My 1975 ‘Cooling World’ Story Doesn’t Make Today’s Climate Scientists Wrong
It’s time for deniers of human-caused global warming to stop using an old magazine story against climate scientists.
Peter Gwynne - May 21, 2014
(Inside Science)—“The central fact is that, after three quarters of a century of extraordinarily mild conditions, the Earth seems to be cooling down. Meteorologists disagree about the cause and extent of the cooling trend, as well as over its specific impact on local weather conditions. But they are almost unanimous in the view that the trend will reduce agricultural productivity for the rest of the century.” – Newsweek: April 28, 1975
That’s an excerpt from a story I wrote about climate science that appeared almost 40 years ago. Titled “The Cooling World,” it was remarkably popular; in fact it might be the only decades-old magazine story about science ever carried onto the set of a late-night TV talk show. Now, as the author of that story, after decades of scientific advances, let me say this: while the hypotheses described in that original story seemed right at the time, climate scientists now know that they were seriously incomplete. Our climate is warming—not cooling, as the original story suggested.
Nevertheless, certain websites and individuals that dispute, disparage and deny the science that shows that humans are causing the Earth to warm continue to quote my article. Their message: how can we believe climatologists who tell us that the Earth’s atmosphere is warming when their colleagues asserted that it’s actually cooling?
Well, yes, we should trust them, despite the views of detractors such as comedian Dennis Miller, who brought my story to The Tonight Show in 2006. Several atmospheric scientists did indeed believe in global cooling, as I reported in the April 28, 1975 issue of Newsweek. But that was then. ...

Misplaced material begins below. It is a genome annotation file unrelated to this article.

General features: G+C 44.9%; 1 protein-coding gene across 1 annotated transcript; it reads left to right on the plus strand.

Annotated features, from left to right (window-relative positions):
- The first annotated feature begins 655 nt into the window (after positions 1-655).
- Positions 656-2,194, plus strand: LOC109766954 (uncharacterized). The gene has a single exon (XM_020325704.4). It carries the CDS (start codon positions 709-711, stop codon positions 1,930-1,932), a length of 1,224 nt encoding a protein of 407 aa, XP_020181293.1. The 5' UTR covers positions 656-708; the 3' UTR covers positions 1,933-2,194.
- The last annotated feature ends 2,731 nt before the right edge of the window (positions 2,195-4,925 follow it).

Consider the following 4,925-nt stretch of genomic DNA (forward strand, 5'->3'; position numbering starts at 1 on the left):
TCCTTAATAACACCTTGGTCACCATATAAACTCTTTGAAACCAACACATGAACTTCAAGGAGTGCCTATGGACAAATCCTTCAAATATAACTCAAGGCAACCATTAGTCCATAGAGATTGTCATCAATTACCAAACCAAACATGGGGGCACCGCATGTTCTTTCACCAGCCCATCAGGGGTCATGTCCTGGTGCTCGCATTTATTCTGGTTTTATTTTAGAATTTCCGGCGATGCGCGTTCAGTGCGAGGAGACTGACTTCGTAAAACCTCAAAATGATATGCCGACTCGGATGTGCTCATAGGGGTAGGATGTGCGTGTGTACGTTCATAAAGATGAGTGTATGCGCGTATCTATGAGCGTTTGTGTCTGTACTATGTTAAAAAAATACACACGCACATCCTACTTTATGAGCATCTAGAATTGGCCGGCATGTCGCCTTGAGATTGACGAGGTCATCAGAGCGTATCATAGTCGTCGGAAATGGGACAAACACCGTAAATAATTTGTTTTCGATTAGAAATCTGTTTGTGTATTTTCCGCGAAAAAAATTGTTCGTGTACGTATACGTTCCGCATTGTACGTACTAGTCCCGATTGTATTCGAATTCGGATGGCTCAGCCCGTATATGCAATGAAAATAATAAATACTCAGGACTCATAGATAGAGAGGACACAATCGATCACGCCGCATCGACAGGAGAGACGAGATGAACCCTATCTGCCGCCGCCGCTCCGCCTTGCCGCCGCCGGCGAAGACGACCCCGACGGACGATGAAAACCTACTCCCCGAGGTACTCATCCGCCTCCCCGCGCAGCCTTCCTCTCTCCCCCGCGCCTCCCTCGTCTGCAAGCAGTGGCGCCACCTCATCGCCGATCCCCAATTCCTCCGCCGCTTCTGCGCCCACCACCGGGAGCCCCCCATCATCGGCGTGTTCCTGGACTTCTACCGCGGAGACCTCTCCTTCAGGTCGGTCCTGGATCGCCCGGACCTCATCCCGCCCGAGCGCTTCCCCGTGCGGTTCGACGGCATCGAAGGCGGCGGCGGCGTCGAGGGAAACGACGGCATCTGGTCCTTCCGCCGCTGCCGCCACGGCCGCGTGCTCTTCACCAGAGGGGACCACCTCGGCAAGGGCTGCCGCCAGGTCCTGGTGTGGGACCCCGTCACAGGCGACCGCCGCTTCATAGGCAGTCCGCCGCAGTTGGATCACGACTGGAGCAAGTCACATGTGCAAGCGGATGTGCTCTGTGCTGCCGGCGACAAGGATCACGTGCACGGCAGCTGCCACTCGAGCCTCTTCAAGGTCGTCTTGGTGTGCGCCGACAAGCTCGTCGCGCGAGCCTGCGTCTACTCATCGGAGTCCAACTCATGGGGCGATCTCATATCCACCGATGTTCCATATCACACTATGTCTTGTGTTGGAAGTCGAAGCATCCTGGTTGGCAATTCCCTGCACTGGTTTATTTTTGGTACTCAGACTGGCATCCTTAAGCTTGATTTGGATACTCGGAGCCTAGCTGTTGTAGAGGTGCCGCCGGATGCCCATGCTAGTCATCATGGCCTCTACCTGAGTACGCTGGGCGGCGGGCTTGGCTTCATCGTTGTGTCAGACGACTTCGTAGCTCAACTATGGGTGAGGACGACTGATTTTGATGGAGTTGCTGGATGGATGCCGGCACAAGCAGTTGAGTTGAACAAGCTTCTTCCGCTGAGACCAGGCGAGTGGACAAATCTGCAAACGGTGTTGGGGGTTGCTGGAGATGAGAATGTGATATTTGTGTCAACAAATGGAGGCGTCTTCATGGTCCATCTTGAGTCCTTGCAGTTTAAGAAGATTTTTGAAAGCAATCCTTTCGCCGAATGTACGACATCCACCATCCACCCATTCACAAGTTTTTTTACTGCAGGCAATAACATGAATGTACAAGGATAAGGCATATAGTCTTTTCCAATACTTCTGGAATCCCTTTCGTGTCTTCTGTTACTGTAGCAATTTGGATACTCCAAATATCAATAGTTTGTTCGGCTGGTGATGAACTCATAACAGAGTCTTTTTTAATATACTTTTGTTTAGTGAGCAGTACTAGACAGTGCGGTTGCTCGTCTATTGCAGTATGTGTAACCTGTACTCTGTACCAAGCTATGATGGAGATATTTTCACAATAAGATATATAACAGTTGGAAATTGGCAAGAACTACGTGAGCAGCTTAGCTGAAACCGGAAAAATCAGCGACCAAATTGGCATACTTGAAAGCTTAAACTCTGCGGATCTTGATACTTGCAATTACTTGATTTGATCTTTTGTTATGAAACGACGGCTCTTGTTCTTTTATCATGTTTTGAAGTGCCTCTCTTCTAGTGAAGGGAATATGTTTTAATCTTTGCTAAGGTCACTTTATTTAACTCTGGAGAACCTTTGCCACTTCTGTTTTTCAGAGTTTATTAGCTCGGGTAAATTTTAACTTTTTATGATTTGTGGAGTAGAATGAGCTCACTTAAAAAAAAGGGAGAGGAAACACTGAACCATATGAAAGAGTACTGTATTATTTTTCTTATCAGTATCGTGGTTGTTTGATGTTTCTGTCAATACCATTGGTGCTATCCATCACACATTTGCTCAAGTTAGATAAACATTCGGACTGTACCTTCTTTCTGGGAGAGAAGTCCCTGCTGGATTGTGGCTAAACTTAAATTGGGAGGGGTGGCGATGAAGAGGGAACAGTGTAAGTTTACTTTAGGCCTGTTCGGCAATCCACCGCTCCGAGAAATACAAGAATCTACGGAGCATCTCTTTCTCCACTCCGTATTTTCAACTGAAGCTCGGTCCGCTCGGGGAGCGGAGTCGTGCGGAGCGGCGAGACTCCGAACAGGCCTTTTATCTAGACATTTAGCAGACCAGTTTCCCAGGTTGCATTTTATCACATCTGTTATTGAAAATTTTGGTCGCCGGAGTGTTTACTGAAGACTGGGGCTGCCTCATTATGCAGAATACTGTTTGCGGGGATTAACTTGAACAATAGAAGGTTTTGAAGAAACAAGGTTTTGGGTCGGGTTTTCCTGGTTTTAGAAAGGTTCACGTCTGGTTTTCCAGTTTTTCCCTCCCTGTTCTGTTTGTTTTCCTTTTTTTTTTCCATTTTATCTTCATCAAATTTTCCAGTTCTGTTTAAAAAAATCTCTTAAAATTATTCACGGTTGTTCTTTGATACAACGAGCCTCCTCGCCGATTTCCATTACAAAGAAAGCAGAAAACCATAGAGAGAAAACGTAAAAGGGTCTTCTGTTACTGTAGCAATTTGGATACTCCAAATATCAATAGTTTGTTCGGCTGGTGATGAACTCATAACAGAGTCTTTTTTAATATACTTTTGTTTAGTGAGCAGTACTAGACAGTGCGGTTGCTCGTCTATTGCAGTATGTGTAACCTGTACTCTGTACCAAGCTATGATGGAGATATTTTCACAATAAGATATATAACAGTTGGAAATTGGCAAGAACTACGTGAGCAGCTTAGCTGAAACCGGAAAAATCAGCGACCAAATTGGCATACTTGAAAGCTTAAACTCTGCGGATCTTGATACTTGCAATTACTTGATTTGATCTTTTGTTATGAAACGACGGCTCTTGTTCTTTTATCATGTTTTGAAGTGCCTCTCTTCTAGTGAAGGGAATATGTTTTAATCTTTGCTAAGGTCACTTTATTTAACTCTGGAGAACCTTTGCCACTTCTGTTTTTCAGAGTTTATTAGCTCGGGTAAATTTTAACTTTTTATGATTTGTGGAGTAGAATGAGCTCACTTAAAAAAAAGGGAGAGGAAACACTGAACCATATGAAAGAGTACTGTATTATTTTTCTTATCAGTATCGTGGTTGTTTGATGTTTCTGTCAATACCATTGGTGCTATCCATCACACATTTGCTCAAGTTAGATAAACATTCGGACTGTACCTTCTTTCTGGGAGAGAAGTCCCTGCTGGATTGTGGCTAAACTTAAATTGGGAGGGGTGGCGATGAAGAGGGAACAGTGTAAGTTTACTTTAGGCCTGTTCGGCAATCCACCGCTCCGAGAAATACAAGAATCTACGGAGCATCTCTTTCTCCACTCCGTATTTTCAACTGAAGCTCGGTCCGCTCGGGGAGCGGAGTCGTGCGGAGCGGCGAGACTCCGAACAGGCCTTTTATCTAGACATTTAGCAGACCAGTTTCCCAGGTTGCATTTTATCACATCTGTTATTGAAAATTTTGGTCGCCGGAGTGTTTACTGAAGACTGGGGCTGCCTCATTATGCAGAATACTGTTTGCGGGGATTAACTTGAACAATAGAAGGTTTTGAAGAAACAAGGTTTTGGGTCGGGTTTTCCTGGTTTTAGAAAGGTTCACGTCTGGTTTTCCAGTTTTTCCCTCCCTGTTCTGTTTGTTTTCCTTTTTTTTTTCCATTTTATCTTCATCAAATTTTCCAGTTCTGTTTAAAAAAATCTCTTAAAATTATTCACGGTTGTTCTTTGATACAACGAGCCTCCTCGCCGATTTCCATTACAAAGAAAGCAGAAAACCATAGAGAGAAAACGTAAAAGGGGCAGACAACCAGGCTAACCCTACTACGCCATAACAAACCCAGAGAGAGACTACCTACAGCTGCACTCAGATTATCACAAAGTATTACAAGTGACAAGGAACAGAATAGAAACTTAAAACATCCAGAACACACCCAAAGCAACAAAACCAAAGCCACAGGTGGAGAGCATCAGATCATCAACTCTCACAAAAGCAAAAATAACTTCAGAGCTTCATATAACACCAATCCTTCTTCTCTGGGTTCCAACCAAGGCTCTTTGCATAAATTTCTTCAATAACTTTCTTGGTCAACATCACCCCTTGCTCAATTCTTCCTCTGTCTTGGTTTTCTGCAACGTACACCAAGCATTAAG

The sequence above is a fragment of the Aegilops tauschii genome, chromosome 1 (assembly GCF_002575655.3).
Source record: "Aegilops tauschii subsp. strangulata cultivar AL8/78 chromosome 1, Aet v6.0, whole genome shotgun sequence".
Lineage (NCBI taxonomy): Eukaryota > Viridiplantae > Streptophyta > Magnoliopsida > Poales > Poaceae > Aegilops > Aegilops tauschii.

The recent National Climate Assessment takes an equally emphatic view.
“What is new over the last decade is that we know with increasing certainty that climate change is happening now,” it states. “While scientists continue to refine projections of the future, observations unequivocally show that climate is changing and that the warming of the past 50 years is primarily due to human-induced emissions of heat-trapping gases.”
I’m sure it’s clear by now that I accept the views of the National Academy, National Climate Assessment, Mann, and the huge majority of his fellow climatologists. Nevertheless, websites devoted to denying the existence of human-caused climate change – or at least promoting the idea that nothing should be done about it – continue to use my article to validate their thinking. In fact the article has reportedly become the most-cited article in Newsweek’s history. ...
Those that reject climate science ignore the fact that, like other fields, climatology has evolved since 1975.
The certainty that our atmosphere is indeed warming stems from a series of rigorous observations and theoretical concepts
that fit into computer models and an overall framework outlining the nature of Earth’s climate.
These capabilities were primitive or non-existent in 1975. In fact my report reflected a real strand of climatological thinking back then. ...
Speaking personally, though, I accept that I didn’t tell the full story back then.
... “Three independent strands of science at the time got conflated in the articles: analyses of direct temperature data that showed a decline in temperatures particularly over the Northern Hemisphere since the 1940s; a very high level of pollution by sulfate aerosols that cooled the planet; and evidence that the timing of ice ages was caused by wobbles in Earth’s orbit,” explained Gavin Schmidt, deputy chief of NASA’s Goddard Institute for Space Studies, in New York. Indeed, he added, “some parts of the article are OK even today.”
At the same time, however, evidence had emerged of increases in the atmospheric concentration of carbon dioxide, a gas known to warm the atmosphere.
“The science was sort of speculative [in 1975],” Mann recalled. “A National Academy of Sciences report concluded there wasn’t enough information at that particular time because we had two competing forces – aerosols and greenhouse gases. It wasn’t entirely clear which would win out.”
Ironically, efforts to clean up the atmosphere made it possible to resolve the scientific mystery and convince climatologists that human activity is warming the planet. ... (there’s more!)